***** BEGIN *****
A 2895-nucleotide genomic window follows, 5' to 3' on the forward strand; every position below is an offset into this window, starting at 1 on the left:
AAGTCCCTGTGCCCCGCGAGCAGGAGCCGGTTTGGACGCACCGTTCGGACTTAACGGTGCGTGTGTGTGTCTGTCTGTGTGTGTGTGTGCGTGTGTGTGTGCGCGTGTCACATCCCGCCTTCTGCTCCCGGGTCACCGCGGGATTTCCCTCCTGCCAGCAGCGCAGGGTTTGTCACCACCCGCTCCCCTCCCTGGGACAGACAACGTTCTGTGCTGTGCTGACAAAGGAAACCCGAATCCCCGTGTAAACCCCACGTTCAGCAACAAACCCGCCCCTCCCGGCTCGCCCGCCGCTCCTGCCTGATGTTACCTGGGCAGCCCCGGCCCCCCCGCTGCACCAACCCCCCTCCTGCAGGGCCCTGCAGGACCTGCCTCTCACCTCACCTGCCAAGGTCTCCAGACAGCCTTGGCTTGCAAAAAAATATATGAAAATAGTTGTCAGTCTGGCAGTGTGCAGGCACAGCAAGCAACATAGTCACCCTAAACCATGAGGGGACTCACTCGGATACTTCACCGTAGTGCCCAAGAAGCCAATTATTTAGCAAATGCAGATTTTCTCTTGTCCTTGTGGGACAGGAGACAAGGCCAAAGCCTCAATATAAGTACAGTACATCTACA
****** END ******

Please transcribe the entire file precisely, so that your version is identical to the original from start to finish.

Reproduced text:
A 2895-nucleotide genomic window follows, 5' to 3' on the forward strand; every position below is an offset into this window, starting at 1 on the left:
AAGTCCCTGTGCCCCGCGAGCAGGAGCCGGTTTGGACGCACCGTTCGGACTTAACGGTGCGTGTGTGTGTCTGTCTGTGTGTGTGTGTGCGTGTGTGTGTGCGCGTGTCACATCCCGCCTTCTGCTCCCGGGTCACCGCGGGATTTCCCTCCTGCCAGCAGCGCAGGGTTTGTCACCACCCGCTCCCCTCCCTGGGACAGACAACGTTCTGTGCTGTGCTGACAAAGGAAACCCGAATCCCCGTGTAAACCCCACGTTCAGCAACAAACCCGCCCCTCCCGGCTCGCCCGCCGCTCCTGCCTGATGTTACCTGGGCAGCCCCGGCCCCCCCGCTGCACCAACCCCCCTCCTGCAGGGCCCTGCAGGACCTGCCTCTCACCTCACCTGCCAAGGTCTCCAGACAGCCTTGGCTTGCAAAAAAATATATGAAAATAGTTGTCAGTCTGGCAGTGTGCAGGCACAGCAAGCAACATAGTCACCCTAAACCATGAGGGGACTCACTCGGATACTTCACCGTAGTGCCCAAGAAGCCAATTATTTAGCAAATGCAGATTTTCTCTTGTCCTTGTGGGACAGGAGACAAGGCCAAAGCCTCAATATAAGTACAGTACATCTACA